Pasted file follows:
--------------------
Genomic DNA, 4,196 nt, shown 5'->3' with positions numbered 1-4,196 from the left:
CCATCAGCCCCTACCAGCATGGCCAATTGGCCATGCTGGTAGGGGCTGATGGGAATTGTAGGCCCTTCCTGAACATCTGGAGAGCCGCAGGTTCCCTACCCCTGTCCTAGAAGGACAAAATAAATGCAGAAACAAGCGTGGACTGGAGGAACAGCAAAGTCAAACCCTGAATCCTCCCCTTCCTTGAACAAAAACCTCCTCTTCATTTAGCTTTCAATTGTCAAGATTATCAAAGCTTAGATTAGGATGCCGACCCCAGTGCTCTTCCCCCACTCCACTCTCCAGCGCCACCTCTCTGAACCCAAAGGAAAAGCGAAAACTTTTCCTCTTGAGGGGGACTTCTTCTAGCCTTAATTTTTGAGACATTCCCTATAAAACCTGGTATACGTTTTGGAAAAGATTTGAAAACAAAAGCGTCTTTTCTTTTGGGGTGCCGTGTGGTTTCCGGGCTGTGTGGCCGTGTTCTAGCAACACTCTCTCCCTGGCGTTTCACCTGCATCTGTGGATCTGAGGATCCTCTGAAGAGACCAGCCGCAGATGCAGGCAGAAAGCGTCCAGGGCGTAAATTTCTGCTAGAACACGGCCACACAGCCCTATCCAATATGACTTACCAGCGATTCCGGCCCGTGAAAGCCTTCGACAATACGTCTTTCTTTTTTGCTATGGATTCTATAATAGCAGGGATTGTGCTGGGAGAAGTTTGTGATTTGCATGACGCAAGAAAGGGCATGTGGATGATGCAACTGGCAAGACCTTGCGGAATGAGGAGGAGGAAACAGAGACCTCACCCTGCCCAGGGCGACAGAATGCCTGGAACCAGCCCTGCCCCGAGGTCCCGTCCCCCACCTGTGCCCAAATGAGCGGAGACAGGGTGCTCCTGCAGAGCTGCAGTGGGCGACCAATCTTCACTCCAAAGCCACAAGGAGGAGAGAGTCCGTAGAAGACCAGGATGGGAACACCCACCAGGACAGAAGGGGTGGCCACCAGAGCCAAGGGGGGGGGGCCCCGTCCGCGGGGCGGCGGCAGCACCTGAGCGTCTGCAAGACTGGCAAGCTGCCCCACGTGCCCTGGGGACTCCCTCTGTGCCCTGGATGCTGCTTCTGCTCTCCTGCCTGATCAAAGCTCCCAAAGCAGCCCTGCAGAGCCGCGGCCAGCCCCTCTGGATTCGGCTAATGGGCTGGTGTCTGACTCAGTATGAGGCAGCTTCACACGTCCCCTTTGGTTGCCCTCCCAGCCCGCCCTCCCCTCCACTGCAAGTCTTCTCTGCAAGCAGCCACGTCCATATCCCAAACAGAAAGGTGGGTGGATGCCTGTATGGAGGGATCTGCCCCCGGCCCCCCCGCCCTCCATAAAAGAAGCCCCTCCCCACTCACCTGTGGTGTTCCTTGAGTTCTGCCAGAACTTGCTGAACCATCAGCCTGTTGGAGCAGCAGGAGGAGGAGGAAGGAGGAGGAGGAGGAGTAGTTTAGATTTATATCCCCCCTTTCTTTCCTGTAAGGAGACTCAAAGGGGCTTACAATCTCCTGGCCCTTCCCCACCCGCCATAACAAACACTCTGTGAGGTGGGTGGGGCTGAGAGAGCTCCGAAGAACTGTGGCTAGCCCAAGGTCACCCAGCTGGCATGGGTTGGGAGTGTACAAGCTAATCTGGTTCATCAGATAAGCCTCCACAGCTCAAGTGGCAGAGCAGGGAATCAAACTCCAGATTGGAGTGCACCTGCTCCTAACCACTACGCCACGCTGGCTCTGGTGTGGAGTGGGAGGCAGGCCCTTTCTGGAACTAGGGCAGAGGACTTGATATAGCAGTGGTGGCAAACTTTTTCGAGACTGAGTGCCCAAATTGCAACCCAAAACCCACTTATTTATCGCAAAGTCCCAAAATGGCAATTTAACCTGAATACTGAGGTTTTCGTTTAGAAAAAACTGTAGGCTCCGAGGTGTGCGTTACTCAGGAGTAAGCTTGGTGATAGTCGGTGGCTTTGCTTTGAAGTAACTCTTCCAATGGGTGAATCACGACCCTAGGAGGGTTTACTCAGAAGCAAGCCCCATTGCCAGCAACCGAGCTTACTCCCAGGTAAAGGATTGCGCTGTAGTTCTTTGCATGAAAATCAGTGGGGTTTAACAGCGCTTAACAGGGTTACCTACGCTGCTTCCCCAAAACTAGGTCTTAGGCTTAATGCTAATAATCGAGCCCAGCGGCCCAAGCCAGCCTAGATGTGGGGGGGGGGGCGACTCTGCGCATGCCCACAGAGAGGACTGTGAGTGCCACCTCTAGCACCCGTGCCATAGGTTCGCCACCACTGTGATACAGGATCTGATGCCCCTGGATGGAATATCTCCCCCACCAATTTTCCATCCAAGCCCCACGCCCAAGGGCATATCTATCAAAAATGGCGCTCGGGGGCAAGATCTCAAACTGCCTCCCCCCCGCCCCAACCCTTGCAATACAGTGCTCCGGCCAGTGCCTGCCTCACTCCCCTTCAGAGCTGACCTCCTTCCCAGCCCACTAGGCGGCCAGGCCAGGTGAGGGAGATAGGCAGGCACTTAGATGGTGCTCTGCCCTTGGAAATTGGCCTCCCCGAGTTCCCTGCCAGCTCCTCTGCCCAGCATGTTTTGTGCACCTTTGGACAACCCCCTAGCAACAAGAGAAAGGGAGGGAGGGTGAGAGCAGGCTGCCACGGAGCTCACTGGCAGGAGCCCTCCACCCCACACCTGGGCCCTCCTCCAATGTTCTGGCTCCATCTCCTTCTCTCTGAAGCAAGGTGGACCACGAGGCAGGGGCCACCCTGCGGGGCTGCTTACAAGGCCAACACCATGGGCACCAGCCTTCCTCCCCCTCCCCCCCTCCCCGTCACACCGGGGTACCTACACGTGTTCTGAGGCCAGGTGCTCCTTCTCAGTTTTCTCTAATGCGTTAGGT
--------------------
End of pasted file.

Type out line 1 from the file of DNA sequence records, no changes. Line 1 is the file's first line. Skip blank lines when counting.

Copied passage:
Genomic DNA, 4,196 nt, shown 5'->3' with positions numbered 1-4,196 from the left: